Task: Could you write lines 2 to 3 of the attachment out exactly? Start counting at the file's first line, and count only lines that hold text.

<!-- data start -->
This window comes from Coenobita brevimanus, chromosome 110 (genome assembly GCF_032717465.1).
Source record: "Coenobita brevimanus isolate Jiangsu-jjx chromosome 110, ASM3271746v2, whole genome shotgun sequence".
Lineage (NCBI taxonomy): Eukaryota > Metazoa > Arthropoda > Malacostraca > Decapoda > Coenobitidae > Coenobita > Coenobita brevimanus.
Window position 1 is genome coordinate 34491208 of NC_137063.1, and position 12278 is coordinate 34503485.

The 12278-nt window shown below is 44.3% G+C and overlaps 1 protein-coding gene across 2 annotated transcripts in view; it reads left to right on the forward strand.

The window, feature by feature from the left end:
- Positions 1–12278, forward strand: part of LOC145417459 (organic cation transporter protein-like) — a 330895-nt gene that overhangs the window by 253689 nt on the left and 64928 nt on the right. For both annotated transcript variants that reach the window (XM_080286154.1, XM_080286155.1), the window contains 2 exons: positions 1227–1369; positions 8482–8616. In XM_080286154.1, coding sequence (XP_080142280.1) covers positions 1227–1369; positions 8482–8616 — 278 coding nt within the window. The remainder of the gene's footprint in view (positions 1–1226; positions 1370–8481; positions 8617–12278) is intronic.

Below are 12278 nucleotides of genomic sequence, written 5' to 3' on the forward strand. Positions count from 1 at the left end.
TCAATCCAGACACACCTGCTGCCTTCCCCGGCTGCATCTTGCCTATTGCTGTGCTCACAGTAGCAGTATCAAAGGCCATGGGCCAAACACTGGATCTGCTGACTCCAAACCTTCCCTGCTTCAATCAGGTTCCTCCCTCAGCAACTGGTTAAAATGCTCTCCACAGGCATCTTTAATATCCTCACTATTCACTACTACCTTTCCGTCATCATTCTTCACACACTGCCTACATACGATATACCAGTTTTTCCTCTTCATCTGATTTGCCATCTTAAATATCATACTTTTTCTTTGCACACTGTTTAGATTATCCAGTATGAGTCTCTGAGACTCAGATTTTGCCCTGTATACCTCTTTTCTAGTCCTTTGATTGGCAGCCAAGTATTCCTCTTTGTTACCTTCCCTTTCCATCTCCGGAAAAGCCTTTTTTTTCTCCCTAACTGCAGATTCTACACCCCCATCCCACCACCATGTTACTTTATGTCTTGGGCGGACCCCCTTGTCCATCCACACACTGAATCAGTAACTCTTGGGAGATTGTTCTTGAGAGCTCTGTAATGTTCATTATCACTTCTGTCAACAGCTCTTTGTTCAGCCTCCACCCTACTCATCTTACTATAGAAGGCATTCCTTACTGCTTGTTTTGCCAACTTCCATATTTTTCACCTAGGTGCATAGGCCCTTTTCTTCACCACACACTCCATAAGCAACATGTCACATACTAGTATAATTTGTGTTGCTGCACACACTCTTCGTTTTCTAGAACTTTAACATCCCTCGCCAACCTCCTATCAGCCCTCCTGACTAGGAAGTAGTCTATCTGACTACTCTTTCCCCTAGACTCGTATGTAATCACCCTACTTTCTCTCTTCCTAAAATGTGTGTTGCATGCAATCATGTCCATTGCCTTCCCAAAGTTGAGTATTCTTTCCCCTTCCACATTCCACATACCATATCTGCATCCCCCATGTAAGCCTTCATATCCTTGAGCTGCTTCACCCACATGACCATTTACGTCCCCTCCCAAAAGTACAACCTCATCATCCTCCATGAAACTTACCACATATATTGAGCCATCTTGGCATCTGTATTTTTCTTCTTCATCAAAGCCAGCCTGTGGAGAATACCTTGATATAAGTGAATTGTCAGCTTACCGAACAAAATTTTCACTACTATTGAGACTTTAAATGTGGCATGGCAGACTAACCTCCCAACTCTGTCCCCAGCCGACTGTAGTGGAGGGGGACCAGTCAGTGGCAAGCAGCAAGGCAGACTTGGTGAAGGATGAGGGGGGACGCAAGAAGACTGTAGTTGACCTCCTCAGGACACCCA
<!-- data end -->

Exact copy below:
Source record: "Coenobita brevimanus isolate Jiangsu-jjx chromosome 110, ASM3271746v2, whole genome shotgun sequence".
Lineage (NCBI taxonomy): Eukaryota > Metazoa > Arthropoda > Malacostraca > Decapoda > Coenobitidae > Coenobita > Coenobita brevimanus.